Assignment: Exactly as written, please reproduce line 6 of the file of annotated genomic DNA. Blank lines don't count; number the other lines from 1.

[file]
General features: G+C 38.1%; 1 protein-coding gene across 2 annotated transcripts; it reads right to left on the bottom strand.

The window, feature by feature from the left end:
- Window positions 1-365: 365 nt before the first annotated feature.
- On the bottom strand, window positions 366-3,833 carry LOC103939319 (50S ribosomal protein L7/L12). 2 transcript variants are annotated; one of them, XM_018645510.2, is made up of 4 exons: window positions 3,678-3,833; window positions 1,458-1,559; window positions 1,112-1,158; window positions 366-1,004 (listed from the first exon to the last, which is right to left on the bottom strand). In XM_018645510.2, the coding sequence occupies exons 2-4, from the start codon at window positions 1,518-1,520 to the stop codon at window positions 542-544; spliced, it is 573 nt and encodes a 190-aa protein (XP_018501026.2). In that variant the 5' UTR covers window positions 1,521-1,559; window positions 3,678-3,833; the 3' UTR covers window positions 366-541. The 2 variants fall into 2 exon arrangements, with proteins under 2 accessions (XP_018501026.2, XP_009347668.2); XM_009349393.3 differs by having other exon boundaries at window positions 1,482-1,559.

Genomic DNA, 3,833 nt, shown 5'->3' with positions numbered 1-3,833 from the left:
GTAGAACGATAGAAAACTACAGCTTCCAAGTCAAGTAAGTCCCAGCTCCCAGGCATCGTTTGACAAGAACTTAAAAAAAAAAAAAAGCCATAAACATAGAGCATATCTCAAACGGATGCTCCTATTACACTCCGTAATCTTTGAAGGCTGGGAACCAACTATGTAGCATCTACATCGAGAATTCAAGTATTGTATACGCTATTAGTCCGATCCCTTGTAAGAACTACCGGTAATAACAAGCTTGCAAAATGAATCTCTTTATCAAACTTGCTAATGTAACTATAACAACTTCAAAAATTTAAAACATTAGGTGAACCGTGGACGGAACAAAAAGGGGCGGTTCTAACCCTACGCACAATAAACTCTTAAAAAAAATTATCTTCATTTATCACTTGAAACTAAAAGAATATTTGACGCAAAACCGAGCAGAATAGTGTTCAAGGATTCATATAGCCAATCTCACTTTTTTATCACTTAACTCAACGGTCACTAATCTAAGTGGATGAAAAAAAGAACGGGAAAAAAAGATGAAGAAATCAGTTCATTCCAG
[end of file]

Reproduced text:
GTAGAACGATAGAAAACTACAGCTTCCAAGTCAAGTAAGTCCCAGCTCCCAGGCATCGTTTGACAAGAACTTAAAAAAAAAAAAAAGCCATAAACATAGAGCATATCTCAAACGGATGCTCCTATTACACTCCGTAATCTTTGAAGGCTGGGAACCAACTATGTAGCATCTACATCGAGAATTCAAGTATTGTATACGCTATTAGTCCGATCCCTTGTAAGAACTACCGGTAATAACAAGCTTGCAAAATGAATCTCTTTATCAAACTTGCTAATGTAACTATAACAACTTCAAAAATTTAAAACATTAGGTGAACCGTGGACGGAACAAAAAGGGGCGGTTCTAACCCTACGCACAATAAACTCTTAAAAAAAATTATCTTCATTTATCACTTGAAACTAAAAGAATATTTGACGCAAAACCGAGCAGAATAGTGTTCAAGGATTCATATAGCCAATCTCACTTTTTTATCACTTAACTCAACGGTCACTAATCTAAGTGGATGAAAAAAAGAACGGGAAAAAAAGATGAAGAAATCAGTTCATTCCAG